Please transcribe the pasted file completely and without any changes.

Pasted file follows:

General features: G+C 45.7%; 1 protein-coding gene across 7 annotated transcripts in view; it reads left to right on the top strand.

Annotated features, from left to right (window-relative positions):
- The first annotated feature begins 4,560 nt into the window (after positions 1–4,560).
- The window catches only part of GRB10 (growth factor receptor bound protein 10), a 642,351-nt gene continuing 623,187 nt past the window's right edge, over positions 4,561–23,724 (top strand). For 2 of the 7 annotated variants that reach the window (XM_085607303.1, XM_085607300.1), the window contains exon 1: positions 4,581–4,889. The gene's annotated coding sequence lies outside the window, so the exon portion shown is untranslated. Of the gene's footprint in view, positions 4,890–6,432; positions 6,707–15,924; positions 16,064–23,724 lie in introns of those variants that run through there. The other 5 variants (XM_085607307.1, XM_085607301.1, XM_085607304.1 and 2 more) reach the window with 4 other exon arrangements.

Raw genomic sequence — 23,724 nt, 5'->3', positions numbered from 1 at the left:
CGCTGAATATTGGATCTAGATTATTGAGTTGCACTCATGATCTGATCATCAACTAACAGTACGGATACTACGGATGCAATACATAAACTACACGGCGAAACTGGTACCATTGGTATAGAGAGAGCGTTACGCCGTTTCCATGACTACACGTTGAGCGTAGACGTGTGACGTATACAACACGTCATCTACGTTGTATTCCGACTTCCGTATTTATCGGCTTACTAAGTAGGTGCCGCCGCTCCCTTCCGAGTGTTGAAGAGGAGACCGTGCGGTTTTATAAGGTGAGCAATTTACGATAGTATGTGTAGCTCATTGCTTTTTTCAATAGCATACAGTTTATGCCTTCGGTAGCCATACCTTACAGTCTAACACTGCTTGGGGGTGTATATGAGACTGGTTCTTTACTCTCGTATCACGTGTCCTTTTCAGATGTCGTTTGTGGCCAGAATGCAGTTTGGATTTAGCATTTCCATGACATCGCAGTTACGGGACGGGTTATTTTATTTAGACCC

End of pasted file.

General features: G+C 45.7%; 1 protein-coding gene across 7 annotated transcripts in view; it reads left to right on the top strand.

Annotated features, from left to right (window-relative positions):
- The first annotated feature begins 4,560 nt into the window (after positions 1–4,560).
- The window catches only part of GRB10 (growth factor receptor bound protein 10), a 642,351-nt gene continuing 623,187 nt past the window's right edge, over positions 4,561–23,724 (top strand). For 2 of the 7 annotated variants that reach the window (XM_085607303.1, XM_085607300.1), the window contains exon 1: positions 4,581–4,889. The gene's annotated coding sequence lies outside the window, so the exon portion shown is untranslated. Of the gene's footprint in view, positions 4,890–6,432; positions 6,707–15,924; positions 16,064–23,724 lie in introns of those variants that run through there. The other 5 variants (XM_085607307.1, XM_085607301.1, XM_085607304.1 and 2 more) reach the window with 4 other exon arrangements.

Raw genomic sequence — 23,724 nt, 5'->3', positions numbered from 1 at the left:
CGCTGAATATTGGATCTAGATTATTGAGTTGCACTCATGATCTGATCATCAACTAACAGTACGGATACTACGGATGCAATACATAAACTACACGGCGAAACTGGTACCATTGGTATAGAGAGAGCGTTACGCCGTTTCCATGACTACACGTTGAGCGTAGACGTGTGACGTATACAACACGTCATCTACGTTGTATTCCGACTTCCGTATTTATCGGCTTACTAAGTAGGTGCCGCCGCTCCCTTCCGAGTGTTGAAGAGGAGACCGTGCGGTTTTATAAGGTGAGCAATTTACGATAGTATGTGTAGCTCATTGCTTTTTTCAATAGCATACAGTTTATGCCTTCGGTAGCCATACCTTACAGTCTAACACTGCTTGGGGGTGTATATGAGACTGGTTCTTTACTCTCGTATCACGTGTCCTTTTCAGATGTCGTTTGTGGCCAGAATGCAGTTTGGATTTAGCATTTCCATGACATCGCAGTTACGGGACGGGTTATTTTATTTAGACCC